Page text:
Maude W. Baldwin
Evolution of sweet taste perception in hummingbirds by transformation of the ancestral umami receptor
Baldwin, Maude W.; Toda, Yasuka; Nakagita, Tomoya; O'Connell, Mary J.; Klasing, Kirk C.; Misaka, Takumi; Edwards, Scott V.; Liberles, Stephen D.
Associate Professor MARY O'CONNELL MARY.O'CONNELL@NOTTINGHAM.AC.UK
Kirk C. Klasing
Scott V. Edwards
Stephen D. Liberles
Sensory systems define an animal's capacity for perception and can evolve to promote survival in new environmental niches. We have uncovered a noncanonical mechanism for sweet taste perception that evolved in hummingbirds since their divergence from insectivorous swifts, their closest relatives. We observed the widespread absence in birds of an essential subunit (T1R2) of the only known vertebrate sweet receptor, raising questions about how specialized nectar feeders such as hummingbirds sense sugars. Receptor expression studies revealed that the ancestral umami receptor (the T1R1-T1R3 heterodimer) was repurposed in hummingbirds to function as a carbohydrate receptor. Furthermore, the molecular recognition properties of T1R1-T1R3 guided taste behavior in captive and wild hummingbirds. We propose that changing taste receptor function enabled hummingbirds to perceive and use nectar, facilitating the massive radiation of hummingbird species.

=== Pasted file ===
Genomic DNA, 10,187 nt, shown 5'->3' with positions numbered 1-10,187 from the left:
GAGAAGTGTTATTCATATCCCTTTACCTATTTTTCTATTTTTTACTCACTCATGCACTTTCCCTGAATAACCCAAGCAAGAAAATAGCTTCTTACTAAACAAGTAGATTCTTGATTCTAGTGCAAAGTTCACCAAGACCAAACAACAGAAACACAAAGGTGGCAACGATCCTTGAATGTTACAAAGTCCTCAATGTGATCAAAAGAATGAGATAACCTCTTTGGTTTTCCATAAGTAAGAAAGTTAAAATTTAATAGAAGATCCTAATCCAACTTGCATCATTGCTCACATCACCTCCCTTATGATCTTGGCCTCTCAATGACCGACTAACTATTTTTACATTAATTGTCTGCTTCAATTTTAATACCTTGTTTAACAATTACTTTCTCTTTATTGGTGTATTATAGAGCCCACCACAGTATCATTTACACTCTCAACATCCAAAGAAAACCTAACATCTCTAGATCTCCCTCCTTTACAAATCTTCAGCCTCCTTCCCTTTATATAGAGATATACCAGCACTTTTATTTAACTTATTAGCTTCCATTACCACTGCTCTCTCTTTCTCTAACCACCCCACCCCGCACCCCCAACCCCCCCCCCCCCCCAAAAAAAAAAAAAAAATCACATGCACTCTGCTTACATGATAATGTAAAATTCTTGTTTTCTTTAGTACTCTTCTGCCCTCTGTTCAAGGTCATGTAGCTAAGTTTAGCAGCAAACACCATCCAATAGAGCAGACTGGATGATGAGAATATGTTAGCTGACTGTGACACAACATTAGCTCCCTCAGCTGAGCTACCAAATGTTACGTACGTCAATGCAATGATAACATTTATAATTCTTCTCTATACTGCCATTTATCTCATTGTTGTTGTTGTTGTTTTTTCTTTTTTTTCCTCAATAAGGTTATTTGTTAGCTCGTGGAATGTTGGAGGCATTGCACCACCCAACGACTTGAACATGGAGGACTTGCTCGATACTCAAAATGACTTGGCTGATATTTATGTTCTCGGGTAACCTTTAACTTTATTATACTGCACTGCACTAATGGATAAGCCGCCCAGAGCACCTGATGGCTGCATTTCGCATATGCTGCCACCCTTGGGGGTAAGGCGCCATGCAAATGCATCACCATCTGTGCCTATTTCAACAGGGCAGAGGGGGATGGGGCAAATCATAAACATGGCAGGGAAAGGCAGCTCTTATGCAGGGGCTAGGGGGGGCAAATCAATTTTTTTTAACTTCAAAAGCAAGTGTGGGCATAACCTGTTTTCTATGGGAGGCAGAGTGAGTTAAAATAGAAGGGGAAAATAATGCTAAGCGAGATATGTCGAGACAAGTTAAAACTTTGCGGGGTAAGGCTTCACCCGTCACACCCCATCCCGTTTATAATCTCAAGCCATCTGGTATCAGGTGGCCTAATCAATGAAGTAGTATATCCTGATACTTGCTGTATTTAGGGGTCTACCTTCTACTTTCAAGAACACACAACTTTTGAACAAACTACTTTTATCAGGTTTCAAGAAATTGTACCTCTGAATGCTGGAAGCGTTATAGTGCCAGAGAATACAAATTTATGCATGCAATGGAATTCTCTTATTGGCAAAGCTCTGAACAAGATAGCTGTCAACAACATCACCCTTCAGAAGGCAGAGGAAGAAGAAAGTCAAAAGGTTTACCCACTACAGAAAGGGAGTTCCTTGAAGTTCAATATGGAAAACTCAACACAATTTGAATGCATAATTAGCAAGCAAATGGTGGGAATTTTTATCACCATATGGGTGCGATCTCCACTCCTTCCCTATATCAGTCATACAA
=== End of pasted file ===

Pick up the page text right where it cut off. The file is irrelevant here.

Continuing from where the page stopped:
Baldwin, M. W., Toda, Y., Nakagita, T., O'Connell, M. J., Klasing, K. C., Misaka, T., …Liberles, S. D. (2014). Evolution of sweet taste perception in hummingbirds by transformation of the ancestral umami receptor. Science, 345(6199), 929-933. https://doi.org/10.1126/science.1255097
|Journal Article Type||Article|
|Acceptance Date||Jul 1, 2014|
|Online Publication Date||Aug 22, 2014|
|Publication Date||Aug 22, 2014|
|Deposit Date||Sep 28, 2020|
|Publisher||American Association for the Advancement of Science|
|Peer Reviewed||Peer Reviewed|